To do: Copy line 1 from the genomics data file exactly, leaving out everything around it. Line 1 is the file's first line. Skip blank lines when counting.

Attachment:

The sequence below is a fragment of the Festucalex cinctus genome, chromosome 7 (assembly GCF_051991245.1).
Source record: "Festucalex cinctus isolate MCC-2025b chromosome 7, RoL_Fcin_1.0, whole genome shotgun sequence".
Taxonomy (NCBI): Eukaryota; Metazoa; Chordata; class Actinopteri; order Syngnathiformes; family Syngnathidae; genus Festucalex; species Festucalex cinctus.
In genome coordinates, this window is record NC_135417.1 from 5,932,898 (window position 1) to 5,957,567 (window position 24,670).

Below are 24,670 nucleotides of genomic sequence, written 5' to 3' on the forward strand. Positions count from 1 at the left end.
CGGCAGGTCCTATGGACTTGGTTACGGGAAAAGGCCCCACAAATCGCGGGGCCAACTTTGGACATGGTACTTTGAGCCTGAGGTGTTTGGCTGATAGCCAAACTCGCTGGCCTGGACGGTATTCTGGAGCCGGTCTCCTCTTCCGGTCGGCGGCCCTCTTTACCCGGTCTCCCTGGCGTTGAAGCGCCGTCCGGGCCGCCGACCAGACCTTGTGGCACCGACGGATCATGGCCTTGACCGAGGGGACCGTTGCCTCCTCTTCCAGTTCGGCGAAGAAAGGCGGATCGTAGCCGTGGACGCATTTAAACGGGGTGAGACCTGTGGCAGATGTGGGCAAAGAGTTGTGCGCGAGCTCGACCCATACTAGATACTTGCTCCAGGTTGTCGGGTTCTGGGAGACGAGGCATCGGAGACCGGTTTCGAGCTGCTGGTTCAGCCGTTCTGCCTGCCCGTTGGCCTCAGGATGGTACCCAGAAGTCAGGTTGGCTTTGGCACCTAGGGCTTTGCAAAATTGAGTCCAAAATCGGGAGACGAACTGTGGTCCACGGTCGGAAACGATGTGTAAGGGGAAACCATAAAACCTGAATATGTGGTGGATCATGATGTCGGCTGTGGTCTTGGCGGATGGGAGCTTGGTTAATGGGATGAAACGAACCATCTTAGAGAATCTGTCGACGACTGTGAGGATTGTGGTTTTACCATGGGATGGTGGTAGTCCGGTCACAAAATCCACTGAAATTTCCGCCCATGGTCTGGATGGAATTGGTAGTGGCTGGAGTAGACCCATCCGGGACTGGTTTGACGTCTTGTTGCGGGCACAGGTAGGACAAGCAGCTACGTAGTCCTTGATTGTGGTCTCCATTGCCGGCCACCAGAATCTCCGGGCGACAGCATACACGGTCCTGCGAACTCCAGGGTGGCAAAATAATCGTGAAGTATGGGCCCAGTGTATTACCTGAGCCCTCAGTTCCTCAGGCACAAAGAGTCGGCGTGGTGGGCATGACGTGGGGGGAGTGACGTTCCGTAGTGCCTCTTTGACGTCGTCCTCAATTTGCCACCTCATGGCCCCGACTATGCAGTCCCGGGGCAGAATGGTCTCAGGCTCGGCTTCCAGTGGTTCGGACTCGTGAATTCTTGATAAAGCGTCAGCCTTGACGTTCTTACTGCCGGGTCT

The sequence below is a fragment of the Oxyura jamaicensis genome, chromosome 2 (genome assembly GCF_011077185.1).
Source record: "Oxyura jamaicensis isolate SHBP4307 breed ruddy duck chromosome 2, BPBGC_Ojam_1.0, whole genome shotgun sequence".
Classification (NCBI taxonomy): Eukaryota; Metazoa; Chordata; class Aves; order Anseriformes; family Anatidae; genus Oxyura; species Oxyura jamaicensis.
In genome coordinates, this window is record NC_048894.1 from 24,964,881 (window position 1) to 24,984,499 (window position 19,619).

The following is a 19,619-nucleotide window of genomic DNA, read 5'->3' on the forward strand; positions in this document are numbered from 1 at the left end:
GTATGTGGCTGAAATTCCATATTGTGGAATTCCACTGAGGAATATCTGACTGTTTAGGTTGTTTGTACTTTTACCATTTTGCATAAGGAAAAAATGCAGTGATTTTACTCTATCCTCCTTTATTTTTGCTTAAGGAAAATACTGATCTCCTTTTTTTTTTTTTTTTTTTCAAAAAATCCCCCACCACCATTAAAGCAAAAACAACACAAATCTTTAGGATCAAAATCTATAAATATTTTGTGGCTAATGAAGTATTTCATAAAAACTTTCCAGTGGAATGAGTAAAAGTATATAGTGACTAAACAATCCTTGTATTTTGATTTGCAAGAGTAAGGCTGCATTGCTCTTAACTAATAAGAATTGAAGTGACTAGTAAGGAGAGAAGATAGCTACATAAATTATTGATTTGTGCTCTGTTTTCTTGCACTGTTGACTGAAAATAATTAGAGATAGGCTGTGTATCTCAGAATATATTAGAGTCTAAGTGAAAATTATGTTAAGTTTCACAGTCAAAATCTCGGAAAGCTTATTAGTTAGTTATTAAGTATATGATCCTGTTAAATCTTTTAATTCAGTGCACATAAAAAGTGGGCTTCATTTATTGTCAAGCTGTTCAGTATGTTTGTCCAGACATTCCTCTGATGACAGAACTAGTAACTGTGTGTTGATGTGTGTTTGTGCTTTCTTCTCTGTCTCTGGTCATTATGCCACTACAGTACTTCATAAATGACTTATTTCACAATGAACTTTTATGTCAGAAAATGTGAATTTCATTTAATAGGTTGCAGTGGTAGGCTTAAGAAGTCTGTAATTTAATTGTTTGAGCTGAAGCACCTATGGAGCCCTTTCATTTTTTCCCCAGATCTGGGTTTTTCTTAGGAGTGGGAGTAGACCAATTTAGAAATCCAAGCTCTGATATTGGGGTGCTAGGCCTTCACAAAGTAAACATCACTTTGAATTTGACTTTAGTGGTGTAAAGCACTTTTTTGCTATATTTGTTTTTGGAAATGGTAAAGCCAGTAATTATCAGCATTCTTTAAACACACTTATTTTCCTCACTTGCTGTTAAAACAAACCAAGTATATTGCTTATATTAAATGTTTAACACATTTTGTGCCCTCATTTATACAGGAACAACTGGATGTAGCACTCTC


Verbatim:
The sequence below is a fragment of the Festucalex cinctus genome, chromosome 7 (assembly GCF_051991245.1).